Midshipman Farley remained by the door until he was becoming decidedly wearied of his occupation, and Page had several times shifted his feet.
Then, all of a sudden, Midshipman Farley turned with a low, sharp hiss.
“It?” whispered Midshipman Page, rising swiftly.
“Yes,” nodded Farley.
Midshipman Page walked swiftly out of the room, though his heels did not make as much noise as usual.
Just after Page had left the room Midshipman Farley stole along the corridor, halting before a door.
There he paused, as though on duty. It was not long before his erect attitude was accounted for, for Lieutenant Nettleson, the officer in charge, came down into the corridor, followed by the cadet officer of the day.
Just a little way behind them walked Midshipman Page.
Farley stood quickly at attention, saluting the officer in charge, who returned the salute.
THE TRAP IN MIDSHIPMEN’S QUARTERS
Tap-Tap! sounded Lieutenant Nettleson’s knuckles on the door.
Just a shade longer than usual the lieutenant waited ere he turned the door knob and entered the room.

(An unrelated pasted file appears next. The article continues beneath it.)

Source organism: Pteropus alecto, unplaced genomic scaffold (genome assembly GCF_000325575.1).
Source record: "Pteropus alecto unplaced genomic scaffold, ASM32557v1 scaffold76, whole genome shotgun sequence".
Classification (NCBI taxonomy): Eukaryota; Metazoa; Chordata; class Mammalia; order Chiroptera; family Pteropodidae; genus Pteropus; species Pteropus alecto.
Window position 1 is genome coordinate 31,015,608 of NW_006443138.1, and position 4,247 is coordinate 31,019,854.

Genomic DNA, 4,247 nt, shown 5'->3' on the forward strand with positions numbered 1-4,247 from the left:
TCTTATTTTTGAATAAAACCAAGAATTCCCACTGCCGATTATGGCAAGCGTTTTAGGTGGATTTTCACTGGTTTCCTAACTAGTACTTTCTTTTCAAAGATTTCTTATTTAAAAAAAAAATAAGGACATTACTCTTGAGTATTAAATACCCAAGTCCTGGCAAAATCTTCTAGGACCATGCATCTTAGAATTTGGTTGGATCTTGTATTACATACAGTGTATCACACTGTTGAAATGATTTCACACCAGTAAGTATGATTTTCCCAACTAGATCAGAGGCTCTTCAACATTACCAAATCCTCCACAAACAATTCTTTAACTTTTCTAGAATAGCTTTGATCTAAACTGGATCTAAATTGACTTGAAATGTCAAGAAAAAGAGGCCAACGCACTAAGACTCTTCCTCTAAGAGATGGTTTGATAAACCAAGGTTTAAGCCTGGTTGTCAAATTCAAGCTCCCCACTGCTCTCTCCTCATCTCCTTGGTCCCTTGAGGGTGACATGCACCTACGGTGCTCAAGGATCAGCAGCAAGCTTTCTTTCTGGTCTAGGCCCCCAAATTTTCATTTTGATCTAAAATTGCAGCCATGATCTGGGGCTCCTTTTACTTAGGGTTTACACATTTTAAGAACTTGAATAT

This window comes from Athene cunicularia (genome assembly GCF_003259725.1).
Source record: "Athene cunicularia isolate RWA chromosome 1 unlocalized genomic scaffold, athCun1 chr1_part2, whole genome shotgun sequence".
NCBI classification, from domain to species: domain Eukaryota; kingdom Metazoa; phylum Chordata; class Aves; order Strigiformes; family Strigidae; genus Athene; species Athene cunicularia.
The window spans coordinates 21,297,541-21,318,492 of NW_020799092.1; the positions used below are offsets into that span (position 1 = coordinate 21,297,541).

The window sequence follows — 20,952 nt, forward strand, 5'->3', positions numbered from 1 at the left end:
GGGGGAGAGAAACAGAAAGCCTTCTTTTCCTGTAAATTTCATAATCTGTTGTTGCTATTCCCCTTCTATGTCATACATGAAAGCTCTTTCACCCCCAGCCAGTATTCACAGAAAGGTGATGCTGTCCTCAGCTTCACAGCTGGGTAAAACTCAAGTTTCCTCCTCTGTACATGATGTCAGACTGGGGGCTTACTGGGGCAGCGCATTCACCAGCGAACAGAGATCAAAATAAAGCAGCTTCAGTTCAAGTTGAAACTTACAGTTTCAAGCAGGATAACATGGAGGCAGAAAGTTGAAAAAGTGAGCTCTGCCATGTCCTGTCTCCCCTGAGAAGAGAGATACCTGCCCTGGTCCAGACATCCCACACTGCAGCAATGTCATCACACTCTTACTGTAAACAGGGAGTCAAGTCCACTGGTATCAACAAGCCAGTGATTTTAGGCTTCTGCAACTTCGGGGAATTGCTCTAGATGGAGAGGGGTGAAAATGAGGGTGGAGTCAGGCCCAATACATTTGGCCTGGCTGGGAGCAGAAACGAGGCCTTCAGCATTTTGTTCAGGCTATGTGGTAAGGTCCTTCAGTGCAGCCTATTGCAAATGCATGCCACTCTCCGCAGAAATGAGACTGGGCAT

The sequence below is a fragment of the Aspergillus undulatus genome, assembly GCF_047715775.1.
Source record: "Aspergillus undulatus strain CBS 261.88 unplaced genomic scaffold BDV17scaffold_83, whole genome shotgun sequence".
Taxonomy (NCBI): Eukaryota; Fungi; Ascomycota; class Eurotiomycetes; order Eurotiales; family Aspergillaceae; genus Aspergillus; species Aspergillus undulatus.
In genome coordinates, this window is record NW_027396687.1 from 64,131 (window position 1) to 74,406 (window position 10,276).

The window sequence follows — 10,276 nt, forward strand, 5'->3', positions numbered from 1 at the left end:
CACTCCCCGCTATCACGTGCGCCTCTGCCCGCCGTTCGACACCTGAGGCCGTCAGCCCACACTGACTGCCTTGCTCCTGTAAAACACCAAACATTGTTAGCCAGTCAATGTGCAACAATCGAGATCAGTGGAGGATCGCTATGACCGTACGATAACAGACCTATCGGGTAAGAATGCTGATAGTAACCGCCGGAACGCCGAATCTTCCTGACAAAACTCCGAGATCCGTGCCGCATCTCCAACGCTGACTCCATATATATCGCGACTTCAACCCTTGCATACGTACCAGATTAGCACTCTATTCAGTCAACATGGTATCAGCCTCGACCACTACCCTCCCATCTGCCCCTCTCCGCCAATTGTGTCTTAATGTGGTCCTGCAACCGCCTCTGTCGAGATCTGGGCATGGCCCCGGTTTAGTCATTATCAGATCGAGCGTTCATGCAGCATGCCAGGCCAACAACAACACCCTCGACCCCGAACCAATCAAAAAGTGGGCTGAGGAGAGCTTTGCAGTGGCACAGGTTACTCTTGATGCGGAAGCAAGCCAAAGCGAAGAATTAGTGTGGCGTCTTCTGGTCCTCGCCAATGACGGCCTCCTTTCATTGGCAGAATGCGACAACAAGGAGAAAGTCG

Behind him, like a faithful orderly, stood Midshipman Hawkins, of the first class, cadet officer of the day.
A quick look about the room Lieutenant Nettleson took, then turned to the cadet officer of the day.
“Mr. Hawkins,” spoke the O.C., “Mr. Darrin seems to be growing worse in his breaches of duty.”
“So it seems, sir,” agreed the cadet officer the day.
“Mr. Darrin has left his bed turned down,” continued the lieutenant, inspecting that article of furniture. “And, judging by the looks of the sheets, he has been abed with his boots on.”
“You will put Mr. Darrin on the report for this latest offense, Mr. Hawkins.”
“Aye, aye, sir.”
Lieutenant Nettleson made a further inspection of the room.
“And Mr. Darrin has neglected to empty his washbowl. He has also thrown the towel on the floor. Put Mr. Darrin on the report for that as well.”
“Aye, aye, sir.”
“That is all here, Mr Hawkins.”
“Very good, sir.”
O.C. and cadet officer of the day turned to leave the room. As they were crossing the threshold Midshipman Farley, saluting, reported:
“I think, sir, if you search more closely, you will find some one in this room.”
“Very good,” replied the officer in charge, turning back.
In truth, Lieutenant Nettleson was already aware that there was a prowler in the room, for he had seen a pair of feet in a dark corner; but he had purposely awaited Midshipman Farley’s report.
Now, swift as a flash, Lieutenant Nettleson turned back, going straight so the cupboard in which Dave Darrin’s uniform equipment hung.